Erving made a quick adjustment to the professional game on the court, averaging 27.3 ppg, 15.7 rpg and 4.0 apg as a rookie in the 1971-72 season. He elevated those numbers to 33.3 ppg, 20.4 rpg and 6.5 apg in the playoffs, a tremendous beginning to a very underrated postseason career. Off of the court, Erving experienced some of the challenges typically encountered by young men who achieve fame and fortune very quickly; Erving and a fellow University of Massachusetts student named Carol developed a serious relationship before Erving turned pro but after Erving joined the ABA he enjoyed the company of many different sexual partners. In his book, Erving does not attempt to justify his behavior (he misled Carol to believe that they were still in a committed, monogamous relationship) but he explains his mindset/shortcomings: "But I'm still a young man, just twenty-two now, and while the idea of fidelity to one woman seems the righteous and moral thing to do, I know enough about my own failings to recognize it's not realistic" (p. 219). After his rookie season, Erving traveled back to Amherst (Carol was still enrolled in college) and--without admitting that he had already cheated on her--suggested to Carol that they have an "open relationship," telling her that only after they have had other partners could they truly know if they were meant to be together. She is understandably skeptical of such an arrangement and Erving recalls thinking at that time, "I may have negotiated away the best thing I ever had" (p. 221).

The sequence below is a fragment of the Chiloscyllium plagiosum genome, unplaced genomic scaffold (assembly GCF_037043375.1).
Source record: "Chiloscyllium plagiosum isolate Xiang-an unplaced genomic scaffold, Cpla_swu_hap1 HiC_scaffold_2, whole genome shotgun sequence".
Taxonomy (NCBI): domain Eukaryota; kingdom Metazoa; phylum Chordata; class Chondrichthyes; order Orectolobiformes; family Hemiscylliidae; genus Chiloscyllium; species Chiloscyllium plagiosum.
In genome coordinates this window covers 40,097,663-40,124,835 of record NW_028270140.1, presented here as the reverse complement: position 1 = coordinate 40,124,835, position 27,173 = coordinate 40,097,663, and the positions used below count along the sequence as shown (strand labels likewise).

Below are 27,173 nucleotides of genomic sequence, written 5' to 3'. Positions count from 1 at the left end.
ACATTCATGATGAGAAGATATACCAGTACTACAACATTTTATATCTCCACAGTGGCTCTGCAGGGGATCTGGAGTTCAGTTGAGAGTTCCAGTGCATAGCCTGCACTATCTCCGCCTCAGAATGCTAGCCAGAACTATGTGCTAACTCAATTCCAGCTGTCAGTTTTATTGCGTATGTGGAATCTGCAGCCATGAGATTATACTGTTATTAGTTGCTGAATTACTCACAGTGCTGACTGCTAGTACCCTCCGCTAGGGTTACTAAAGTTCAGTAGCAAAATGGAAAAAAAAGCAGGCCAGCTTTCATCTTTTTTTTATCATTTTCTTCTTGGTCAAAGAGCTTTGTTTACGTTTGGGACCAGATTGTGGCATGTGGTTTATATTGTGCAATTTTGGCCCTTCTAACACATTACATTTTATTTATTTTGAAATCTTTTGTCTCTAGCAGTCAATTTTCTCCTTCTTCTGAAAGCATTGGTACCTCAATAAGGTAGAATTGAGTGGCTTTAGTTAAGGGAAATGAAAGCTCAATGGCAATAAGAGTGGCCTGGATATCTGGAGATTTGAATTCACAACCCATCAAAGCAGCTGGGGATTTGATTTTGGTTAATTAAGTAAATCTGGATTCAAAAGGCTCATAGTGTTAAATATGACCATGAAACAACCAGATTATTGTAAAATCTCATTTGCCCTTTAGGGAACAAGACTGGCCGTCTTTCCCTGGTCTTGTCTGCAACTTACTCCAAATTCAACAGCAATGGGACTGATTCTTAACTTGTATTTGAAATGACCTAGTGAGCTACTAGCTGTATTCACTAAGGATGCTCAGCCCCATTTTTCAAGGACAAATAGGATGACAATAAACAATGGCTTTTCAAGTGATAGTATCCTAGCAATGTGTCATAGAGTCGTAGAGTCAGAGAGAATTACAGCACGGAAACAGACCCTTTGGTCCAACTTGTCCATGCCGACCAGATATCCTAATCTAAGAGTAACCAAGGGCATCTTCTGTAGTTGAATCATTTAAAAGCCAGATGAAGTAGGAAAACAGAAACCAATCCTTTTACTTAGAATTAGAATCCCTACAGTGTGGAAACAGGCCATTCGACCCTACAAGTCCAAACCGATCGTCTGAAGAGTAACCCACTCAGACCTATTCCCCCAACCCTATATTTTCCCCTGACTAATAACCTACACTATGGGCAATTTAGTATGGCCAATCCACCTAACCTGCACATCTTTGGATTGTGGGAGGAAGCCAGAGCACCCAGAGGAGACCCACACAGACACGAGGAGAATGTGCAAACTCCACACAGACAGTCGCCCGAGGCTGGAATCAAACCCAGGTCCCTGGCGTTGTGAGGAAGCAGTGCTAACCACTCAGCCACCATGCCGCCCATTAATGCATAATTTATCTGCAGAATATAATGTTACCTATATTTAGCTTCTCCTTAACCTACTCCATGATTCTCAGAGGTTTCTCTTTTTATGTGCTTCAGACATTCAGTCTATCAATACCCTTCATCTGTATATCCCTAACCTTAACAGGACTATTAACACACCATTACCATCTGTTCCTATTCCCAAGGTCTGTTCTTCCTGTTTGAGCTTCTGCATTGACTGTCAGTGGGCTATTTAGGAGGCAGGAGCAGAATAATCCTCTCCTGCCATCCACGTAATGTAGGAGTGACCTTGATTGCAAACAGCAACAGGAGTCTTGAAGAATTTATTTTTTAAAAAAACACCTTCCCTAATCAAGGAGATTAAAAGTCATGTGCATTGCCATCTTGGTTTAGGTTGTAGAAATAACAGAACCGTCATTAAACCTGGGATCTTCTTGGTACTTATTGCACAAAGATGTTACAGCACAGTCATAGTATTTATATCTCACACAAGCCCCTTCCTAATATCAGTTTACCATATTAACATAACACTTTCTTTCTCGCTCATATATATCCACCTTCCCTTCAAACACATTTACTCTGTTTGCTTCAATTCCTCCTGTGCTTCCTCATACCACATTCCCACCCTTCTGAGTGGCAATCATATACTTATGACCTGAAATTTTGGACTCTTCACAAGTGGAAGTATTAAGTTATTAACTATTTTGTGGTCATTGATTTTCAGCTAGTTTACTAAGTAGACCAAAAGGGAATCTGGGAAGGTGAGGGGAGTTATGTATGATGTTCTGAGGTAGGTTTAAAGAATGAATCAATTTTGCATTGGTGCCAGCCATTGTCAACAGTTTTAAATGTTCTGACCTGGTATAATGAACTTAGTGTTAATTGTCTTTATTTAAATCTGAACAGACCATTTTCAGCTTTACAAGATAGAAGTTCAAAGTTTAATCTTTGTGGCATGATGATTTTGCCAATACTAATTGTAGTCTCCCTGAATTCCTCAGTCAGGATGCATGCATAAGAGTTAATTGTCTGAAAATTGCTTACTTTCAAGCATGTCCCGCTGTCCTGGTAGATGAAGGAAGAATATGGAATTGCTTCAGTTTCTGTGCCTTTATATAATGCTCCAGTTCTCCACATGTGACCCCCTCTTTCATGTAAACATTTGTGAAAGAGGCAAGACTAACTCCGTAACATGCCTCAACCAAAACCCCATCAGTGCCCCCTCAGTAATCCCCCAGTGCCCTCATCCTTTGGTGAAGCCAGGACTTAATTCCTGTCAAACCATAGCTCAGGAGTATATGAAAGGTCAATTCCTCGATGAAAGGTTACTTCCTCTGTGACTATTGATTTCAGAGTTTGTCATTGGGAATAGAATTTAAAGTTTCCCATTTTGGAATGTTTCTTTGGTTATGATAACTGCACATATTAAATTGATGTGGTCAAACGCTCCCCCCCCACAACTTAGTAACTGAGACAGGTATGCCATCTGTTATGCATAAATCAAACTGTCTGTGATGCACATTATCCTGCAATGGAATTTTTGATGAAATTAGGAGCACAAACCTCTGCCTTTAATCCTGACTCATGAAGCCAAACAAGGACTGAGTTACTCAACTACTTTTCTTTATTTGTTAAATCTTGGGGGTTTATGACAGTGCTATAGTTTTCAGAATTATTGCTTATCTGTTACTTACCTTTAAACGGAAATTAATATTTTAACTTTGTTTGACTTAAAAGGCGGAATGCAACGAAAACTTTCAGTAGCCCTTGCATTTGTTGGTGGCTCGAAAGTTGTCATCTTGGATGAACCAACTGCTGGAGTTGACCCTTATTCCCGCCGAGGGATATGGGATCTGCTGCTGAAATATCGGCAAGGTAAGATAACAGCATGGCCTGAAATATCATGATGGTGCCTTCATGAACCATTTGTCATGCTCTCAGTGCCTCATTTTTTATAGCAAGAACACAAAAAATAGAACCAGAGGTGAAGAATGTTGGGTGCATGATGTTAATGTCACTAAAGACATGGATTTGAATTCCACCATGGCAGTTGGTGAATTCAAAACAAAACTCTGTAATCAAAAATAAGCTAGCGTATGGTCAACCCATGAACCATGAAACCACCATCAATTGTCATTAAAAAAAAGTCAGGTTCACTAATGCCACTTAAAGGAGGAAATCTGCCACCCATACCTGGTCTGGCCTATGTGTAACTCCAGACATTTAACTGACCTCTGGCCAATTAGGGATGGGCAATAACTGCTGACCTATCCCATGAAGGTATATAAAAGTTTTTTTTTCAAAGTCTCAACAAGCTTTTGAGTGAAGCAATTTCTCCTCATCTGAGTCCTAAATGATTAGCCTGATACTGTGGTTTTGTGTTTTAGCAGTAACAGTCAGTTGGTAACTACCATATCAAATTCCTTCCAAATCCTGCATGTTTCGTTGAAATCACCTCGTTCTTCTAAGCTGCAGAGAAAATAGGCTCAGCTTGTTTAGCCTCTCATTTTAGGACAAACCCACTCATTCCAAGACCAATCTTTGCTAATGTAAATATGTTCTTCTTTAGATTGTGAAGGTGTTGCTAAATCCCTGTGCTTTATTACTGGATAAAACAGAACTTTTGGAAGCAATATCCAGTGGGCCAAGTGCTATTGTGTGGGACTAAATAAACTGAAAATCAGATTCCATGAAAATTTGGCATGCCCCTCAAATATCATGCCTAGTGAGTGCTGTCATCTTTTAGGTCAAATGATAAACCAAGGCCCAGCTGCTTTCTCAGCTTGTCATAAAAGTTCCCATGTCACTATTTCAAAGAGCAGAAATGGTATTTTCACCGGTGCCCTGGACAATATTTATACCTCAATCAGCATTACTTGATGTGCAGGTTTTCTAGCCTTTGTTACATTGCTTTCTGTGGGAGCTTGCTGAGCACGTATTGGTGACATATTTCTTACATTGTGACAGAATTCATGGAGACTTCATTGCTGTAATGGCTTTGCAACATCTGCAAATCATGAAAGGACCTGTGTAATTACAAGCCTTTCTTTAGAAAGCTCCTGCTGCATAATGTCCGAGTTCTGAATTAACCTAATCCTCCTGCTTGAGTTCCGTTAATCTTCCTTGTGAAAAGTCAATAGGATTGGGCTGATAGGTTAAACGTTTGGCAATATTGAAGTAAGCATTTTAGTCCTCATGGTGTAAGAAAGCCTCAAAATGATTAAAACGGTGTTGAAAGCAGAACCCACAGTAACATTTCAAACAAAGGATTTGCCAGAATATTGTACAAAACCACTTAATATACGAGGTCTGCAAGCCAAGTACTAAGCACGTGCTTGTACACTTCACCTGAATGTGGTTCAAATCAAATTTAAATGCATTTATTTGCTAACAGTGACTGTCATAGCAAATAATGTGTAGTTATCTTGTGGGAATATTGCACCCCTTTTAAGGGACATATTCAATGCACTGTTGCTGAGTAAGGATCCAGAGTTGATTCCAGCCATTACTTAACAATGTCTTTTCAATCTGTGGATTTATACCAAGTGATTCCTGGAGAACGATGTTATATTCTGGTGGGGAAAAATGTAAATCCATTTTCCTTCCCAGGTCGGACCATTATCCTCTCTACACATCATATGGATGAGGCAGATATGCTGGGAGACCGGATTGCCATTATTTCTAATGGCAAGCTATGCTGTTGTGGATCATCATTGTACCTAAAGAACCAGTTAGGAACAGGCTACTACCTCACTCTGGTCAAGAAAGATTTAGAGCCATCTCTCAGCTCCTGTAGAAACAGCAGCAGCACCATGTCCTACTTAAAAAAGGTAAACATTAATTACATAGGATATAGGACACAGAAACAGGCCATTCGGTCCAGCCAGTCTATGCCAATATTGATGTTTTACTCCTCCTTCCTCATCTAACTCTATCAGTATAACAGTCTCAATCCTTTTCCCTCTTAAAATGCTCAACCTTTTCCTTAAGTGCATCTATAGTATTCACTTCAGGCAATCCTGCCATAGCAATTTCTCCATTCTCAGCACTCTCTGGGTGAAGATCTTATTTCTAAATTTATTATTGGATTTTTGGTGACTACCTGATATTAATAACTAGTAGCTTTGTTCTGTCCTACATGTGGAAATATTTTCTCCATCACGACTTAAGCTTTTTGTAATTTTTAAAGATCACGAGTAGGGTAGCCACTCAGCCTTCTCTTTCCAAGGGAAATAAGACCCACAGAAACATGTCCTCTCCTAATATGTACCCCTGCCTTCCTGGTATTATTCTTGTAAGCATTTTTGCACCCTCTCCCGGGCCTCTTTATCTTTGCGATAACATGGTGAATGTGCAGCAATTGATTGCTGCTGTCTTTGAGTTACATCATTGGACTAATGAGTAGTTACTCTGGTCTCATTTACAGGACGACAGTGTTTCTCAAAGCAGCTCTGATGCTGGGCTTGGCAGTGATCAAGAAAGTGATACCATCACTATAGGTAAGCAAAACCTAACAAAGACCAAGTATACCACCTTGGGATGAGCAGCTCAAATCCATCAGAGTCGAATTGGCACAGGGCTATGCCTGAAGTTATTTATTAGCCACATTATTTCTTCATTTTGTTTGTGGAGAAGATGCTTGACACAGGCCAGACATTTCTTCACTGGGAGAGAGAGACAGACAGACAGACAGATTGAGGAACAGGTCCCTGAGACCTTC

During the summer of 1972, Erving jumped to the NBA's Atlanta Hawks, teaming up with the incomparable Pete Maravich. Erving only spent part of the preseason with the Hawks before a court order forced him to rejoin the Squires but Maravich left an indelible impression on Erving: "One of the things that makes Pete so great is his hang time, and no one talks about that. He can leave the floor and sort of stay up there long enough to fake one way and then pass another...Pete Maravich is the most skilled basketball player I have ever seen" (pp. 226-227).
Erving had already sold his Virginia residence, so when he returned to the Squires he stayed at the home of team owner Earl Foreman; Foreman spent most of his time at his Washington, D.C. home. Erving entertained various young ladies at Foreman's place but then he met Turquoise Brown. Erving knew that he had, as he put it in the book, "problems with fidelity" but he quickly felt a powerful attraction to Brown, who he married early in 1974. By that time, Erving had been traded to the New York Nets. He celebrated his homecoming by winning the first of his four regular season MVPs en route to leading the Nets to the 1974 ABA title.